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"In God We Trust" began appearing on U.S. coins in 1964 during a religious revival inspired by The Civil War. In 1956, President Dwight Eisenhower signed a law making the phrase the national motto.

But doesn't official use of the phase by U.S government bodies violate the first amendment of the United States Constitution?

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Arkansas Governor Won’t Sign Religious Freedom Bill Deemed Anti-LGBTQ

Spurred on by the controversy over Indiana’s law, he’s asked legislators to amend it.

Image via Asa Hutchinson's Facebook page.

All the backlash over Indiana’s controversial Religious Freedom Restoration Act has the Arkansas governor rethinking his state’s own legislation on religious freedom. The Republican governor of the “Natural State” said Wednesday he would not sign Arkansas’s own religious freedom bill, which currently sits on his desk, until lawmakers make changes that would allow it to more closely reflect the ethos of the federal law.

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Social Issues and the Economy Aren't a Zero-Sum Game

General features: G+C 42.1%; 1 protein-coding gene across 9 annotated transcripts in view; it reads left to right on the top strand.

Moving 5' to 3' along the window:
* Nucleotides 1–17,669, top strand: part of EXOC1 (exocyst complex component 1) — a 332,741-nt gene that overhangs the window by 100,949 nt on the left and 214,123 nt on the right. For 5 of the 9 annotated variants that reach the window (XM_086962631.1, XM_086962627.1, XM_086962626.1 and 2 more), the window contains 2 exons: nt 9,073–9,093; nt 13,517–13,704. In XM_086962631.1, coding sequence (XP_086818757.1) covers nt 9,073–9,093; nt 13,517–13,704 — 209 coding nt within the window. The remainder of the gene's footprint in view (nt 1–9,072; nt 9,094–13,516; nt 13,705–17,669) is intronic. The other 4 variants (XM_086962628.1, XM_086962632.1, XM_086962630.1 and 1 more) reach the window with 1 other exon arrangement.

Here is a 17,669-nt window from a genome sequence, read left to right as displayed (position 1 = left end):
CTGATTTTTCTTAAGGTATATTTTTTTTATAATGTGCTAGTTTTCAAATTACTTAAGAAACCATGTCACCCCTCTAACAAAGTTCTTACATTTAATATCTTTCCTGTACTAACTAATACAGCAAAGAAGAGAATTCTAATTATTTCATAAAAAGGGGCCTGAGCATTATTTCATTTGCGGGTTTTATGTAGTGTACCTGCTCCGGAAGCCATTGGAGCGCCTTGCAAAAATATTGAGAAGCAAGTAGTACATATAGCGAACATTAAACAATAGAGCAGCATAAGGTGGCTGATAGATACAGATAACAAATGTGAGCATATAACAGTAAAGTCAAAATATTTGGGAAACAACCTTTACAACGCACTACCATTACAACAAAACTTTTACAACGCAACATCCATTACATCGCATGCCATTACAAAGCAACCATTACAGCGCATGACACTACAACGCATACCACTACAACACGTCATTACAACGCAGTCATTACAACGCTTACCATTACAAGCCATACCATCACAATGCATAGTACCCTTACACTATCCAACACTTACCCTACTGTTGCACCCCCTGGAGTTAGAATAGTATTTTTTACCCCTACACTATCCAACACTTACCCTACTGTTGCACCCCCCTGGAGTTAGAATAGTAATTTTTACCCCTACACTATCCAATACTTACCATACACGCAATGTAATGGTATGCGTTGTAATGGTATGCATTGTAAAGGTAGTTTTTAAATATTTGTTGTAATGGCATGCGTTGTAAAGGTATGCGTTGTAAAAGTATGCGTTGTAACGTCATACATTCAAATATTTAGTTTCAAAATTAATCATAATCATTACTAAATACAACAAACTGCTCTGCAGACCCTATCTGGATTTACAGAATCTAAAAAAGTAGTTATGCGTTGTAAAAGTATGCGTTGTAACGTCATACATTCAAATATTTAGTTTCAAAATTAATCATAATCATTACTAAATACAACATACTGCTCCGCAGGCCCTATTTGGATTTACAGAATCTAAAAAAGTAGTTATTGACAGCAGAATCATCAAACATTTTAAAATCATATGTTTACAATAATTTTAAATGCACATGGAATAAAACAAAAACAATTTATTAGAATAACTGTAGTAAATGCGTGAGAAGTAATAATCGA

Some voters wish politicians would ignore social issues and focus on the economy. The problem is, these two things are intertwined.

"I think all politicians need to stick to the economy and get away from social issues," Marty Folger, a banker from Port Clinton, Ohio, told USA Today in a story posted last night. "I've always been more about the economy, and when it comes to the social issues I don't really let them play into my decisions."

Folger's has been a relatively common reaction to the culture war that's bubbled up around women's reproductive rights and religious freedom. Nobody has emphasized the supposed meaningless nature of these issues more than presidential hopeful Mitt Romney. He has repeatedly deflected questions about birth control, intimating that they are irrelevant. Meanwhile, many other Republicans have charged the Obama administration with reigniting the culture war by handing down the birth control mandate in the first place.

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